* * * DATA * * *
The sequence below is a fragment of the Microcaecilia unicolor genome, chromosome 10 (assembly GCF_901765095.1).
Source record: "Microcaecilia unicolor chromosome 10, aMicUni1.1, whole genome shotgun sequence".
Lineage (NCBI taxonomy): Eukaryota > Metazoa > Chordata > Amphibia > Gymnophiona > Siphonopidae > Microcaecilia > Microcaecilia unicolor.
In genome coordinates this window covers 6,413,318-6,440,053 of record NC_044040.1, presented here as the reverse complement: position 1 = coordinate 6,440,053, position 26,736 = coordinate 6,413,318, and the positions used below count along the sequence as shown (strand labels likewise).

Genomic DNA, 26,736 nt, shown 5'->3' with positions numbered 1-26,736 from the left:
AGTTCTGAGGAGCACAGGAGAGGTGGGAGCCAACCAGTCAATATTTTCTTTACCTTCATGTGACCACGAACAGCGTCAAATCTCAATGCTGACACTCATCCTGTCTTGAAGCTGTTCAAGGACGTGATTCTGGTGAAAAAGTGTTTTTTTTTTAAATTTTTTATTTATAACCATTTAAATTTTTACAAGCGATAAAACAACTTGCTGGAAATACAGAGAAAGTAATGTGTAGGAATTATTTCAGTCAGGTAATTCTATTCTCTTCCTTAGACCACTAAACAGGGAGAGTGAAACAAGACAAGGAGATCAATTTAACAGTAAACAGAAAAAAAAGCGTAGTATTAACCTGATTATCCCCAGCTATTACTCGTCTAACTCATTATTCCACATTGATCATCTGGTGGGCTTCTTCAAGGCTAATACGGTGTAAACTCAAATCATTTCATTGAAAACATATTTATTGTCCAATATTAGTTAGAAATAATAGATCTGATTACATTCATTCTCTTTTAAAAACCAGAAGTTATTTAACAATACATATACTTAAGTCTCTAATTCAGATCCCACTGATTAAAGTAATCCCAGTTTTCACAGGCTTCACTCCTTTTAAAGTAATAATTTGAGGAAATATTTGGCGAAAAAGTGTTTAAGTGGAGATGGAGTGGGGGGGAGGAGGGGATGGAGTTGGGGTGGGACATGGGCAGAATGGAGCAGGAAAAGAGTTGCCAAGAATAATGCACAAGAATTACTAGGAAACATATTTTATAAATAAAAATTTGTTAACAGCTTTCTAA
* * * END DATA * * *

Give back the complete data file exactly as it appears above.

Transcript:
The sequence below is a fragment of the Microcaecilia unicolor genome, chromosome 10 (assembly GCF_901765095.1).
Source record: "Microcaecilia unicolor chromosome 10, aMicUni1.1, whole genome shotgun sequence".
Lineage (NCBI taxonomy): Eukaryota > Metazoa > Chordata > Amphibia > Gymnophiona > Siphonopidae > Microcaecilia > Microcaecilia unicolor.
In genome coordinates this window covers 6,413,318-6,440,053 of record NC_044040.1, presented here as the reverse complement: position 1 = coordinate 6,440,053, position 26,736 = coordinate 6,413,318, and the positions used below count along the sequence as shown (strand labels likewise).

Genomic DNA, 26,736 nt, shown 5'->3' with positions numbered 1-26,736 from the left:
AGTTCTGAGGAGCACAGGAGAGGTGGGAGCCAACCAGTCAATATTTTCTTTACCTTCATGTGACCACGAACAGCGTCAAATCTCAATGCTGACACTCATCCTGTCTTGAAGCTGTTCAAGGACGTGATTCTGGTGAAAAAGTGTTTTTTTTTTAAATTTTTTATTTATAACCATTTAAATTTTTACAAGCGATAAAACAACTTGCTGGAAATACAGAGAAAGTAATGTGTAGGAATTATTTCAGTCAGGTAATTCTATTCTCTTCCTTAGACCACTAAACAGGGAGAGTGAAACAAGACAAGGAGATCAATTTAACAGTAAACAGAAAAAAAAGCGTAGTATTAACCTGATTATCCCCAGCTATTACTCGTCTAACTCATTATTCCACATTGATCATCTGGTGGGCTTCTTCAAGGCTAATACGGTGTAAACTCAAATCATTTCATTGAAAACATATTTATTGTCCAATATTAGTTAGAAATAATAGATCTGATTACATTCATTCTCTTTTAAAAACCAGAAGTTATTTAACAATACATATACTTAAGTCTCTAATTCAGATCCCACTGATTAAAGTAATCCCAGTTTTCACAGGCTTCACTCCTTTTAAAGTAATAATTTGAGGAAATATTTGGCGAAAAAGTGTTTAAGTGGAGATGGAGTGGGGGGGAGGAGGGGATGGAGTTGGGGTGGGACATGGGCAGAATGGAGCAGGAAAAGAGTTGCCAAGAATAATGCACAAGAATTACTAGGAAACATATTTTATAAATAAAAATTTGTTAACAGCTTTCTAA